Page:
review info

Enter Stranded Deep. It’s punishing in that if you don’t plan ahead, and make sensible decisions, YOU WILL DIE.

You find yourself the unlucky occupant of a plane crash which puts you in the middle of the ocean with just an emergency blow up raft and a bottle of Evian Natural Spring Mineral water. A far cry from the luxury of the plane you were just on and the Martini you just poured.

Ah luxury. What is a luxury? One man’s definition of trash can be another’s treasure.  This game taught me that when you are stranded on an island, something as mundane as a dead crab can be considered a luxury. A bucket to store sea water in to boil into fresh water is a luxury. A couple of bandages – well that’s just downright decadent!


In the words of the developers, Stranded Deep is “infinitely procedurally-generated and full of different biomes. Areas will not be incomplete or locked off; instead, the biomes and world generation will evolve as development progresses.”

In other words, the game is entirely open world.  It generates new areas on the fly.  This ranges from new islands to explore, ocean floors, ship wrecks, etc.

Stranded Deep is different every time you play it.

Essentially the game requires you to set up camp, scavenge for bits and pieces to make yourself more comfortable, make weapons,  hunt animals, pick plants, cook, build dwellings and chill out, when you get a spare moment.  I say that because you wear a fancy watch which monitors your food intake and hydration levels as well as your overall health, and the thing drops bars frequently, beeping to remind you to pay better attention to your vital signs.  Remember those things from the 90’s that were like virtual pets – Tamagotchi’s?  This watch is your Tamagotchi.  Respect it!

Crucially, the Tamagotchi watch tells you how many days you have survived as a castaway.  It’s worth bragging to your mates if you can get through a week without carking it!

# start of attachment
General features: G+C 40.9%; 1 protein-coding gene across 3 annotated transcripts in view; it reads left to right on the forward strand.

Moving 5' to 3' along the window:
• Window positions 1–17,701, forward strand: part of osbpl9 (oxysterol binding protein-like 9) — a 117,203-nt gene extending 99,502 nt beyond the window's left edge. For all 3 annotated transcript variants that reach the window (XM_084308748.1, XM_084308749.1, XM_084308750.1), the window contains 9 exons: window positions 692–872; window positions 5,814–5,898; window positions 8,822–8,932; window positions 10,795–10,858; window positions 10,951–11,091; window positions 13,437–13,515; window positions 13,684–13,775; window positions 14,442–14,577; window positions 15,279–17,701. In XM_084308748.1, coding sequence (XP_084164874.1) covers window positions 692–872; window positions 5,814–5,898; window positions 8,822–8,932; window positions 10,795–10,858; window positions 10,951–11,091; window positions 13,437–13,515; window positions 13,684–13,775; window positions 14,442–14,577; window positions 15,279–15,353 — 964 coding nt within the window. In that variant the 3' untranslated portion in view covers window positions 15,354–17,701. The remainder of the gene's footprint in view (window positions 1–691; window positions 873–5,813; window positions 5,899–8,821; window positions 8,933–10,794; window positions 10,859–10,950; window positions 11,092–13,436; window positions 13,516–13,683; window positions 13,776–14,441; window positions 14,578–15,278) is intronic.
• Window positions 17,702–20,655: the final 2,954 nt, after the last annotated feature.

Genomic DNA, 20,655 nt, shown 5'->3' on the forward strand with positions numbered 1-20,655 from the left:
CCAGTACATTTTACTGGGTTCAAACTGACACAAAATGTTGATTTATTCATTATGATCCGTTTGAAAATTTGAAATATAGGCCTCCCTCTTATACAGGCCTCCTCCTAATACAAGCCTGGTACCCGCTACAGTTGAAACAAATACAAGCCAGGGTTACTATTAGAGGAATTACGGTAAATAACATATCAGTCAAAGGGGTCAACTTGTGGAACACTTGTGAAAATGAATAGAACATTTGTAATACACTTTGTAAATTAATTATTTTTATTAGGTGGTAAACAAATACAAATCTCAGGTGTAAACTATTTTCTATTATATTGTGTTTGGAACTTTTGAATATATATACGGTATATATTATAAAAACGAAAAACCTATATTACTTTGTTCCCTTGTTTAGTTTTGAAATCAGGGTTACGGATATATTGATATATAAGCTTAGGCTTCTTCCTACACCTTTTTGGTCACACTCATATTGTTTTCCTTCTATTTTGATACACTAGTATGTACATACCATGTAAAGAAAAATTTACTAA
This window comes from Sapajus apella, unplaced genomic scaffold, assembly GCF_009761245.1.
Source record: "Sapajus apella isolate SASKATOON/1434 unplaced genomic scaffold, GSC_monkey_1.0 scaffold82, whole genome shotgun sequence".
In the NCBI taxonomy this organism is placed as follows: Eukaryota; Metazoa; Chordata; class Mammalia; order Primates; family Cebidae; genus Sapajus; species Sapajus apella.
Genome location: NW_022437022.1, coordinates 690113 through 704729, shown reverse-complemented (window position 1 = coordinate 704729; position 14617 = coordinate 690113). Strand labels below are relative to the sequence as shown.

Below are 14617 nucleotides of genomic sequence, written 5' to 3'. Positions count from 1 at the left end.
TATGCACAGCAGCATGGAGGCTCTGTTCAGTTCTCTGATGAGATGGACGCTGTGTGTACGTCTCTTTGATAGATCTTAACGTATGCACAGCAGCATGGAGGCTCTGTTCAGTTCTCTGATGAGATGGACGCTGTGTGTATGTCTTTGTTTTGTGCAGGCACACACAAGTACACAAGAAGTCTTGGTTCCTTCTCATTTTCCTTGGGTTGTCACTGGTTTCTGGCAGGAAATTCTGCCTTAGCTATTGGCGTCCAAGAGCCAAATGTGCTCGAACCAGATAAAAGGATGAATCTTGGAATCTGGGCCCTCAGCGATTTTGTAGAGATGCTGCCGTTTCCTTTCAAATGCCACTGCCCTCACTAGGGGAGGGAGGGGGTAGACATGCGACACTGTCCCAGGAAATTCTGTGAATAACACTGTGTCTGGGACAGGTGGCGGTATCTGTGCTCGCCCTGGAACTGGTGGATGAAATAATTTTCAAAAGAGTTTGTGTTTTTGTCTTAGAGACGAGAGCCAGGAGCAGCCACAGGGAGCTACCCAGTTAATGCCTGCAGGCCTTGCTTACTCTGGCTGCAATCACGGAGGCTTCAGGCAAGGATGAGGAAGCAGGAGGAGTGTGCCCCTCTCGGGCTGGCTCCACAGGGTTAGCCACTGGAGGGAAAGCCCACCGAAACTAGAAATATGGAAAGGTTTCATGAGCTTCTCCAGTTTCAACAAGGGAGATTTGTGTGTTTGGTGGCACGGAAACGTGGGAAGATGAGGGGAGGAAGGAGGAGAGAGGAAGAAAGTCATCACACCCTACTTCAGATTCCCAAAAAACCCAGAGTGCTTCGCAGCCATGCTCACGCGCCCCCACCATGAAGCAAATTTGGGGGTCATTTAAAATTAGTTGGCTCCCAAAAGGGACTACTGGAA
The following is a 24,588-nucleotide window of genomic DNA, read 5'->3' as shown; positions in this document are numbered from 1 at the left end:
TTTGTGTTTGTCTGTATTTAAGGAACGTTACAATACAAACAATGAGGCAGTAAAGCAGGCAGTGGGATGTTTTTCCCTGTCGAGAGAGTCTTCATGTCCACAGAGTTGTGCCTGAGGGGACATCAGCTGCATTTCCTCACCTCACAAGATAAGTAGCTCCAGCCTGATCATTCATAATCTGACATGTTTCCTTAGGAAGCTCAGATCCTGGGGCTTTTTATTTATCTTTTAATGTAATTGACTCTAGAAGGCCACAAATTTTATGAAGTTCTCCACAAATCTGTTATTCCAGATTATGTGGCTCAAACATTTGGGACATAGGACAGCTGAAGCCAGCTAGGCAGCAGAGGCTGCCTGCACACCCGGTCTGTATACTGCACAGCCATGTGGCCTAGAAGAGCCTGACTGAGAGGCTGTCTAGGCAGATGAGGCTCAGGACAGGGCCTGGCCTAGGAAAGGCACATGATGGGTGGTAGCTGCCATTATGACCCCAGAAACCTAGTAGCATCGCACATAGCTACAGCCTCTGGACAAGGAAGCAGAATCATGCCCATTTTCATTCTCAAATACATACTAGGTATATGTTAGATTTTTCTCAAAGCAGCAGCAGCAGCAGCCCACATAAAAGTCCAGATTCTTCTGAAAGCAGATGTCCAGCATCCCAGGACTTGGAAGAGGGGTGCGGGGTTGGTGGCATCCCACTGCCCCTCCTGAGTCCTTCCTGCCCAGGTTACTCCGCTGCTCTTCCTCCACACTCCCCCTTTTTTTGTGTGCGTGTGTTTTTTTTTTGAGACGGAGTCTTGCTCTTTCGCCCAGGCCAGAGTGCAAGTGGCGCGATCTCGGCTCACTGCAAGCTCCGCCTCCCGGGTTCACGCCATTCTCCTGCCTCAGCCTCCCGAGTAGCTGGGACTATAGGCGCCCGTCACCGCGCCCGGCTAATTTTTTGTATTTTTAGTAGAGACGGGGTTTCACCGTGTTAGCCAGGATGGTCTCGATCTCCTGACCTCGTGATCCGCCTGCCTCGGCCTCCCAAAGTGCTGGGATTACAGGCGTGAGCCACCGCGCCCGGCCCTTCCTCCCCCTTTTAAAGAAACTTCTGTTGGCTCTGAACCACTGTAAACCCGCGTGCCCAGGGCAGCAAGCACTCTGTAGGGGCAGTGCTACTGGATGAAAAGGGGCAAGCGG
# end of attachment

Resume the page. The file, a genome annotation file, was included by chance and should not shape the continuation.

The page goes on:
The islands are cruelly only big enough to sustain you for a while, maybe a week or two, you are then placed in a situation where you have no more firewood to cook food with anymore and you have to head out onto the cruel sea to find another item or shipwreck to scavenge resources.

I’m hoping not to sound overly dramatic here, but I have to say it’s this point where you are leaving behind “home” where the game is incredibly moving.  Without any proper way to navigate (until you find a compass),   there is a very good chance you will not find your way “home” and will never see it again.

It happened to me, suffice to say it was hugely disappointing, however before I knew it I had set up camp on a new island and pretty much forgotten about the old one!

Maritime navigation is a huge part of this game. Once I spent an entire evening sailing to a distant island which looked promising only to get disoriented and end up back at the island I had started at! 

This might sound crazy but you would be surprised how disoriented you can get when you can see 7 or 8 islands on the horizon, all at different distances and you are on a blow up raft, getting belted around by winds and sharks.

Another time I sailed to another island to get wood, using the sun to navigate and feeling pretty smug about it, got blown around in a gale and lost visibility due to a storm. I thought I’d never see home again, but somehow found it, talk about a relief!

There are moments the game is punishing and difficult, sharks will frequently try to rip you to pieces (you do get some warning when they are approaching in the form of some daunting music).  Found a cool item like a pair of binoculars or some morphine?  Awesome, don’t put it in your raft and expect it to be there when you get back to your island.  Stuff just falls out!  Once or twice I found myself in desperation, digging around on the ocean floor trying to find something that had evacuated itself from my raft.

Cook your food.  Because raw food gives you Delhi Belly. But you know what, toughen up Princess.  Nature takes no prisoners!

Items have durability and need to be managed.  Cutting down palm trees blunts a pocket knife pretty quick as you’d imagine.  The beautiful thing is you can stockpile items like homemade axes and hammers and store them in your self-made shack where they are safe.  You can go travelling for days and visit other islands galore only to return to your fabulous island to find your shack with all the items in it just as you left them!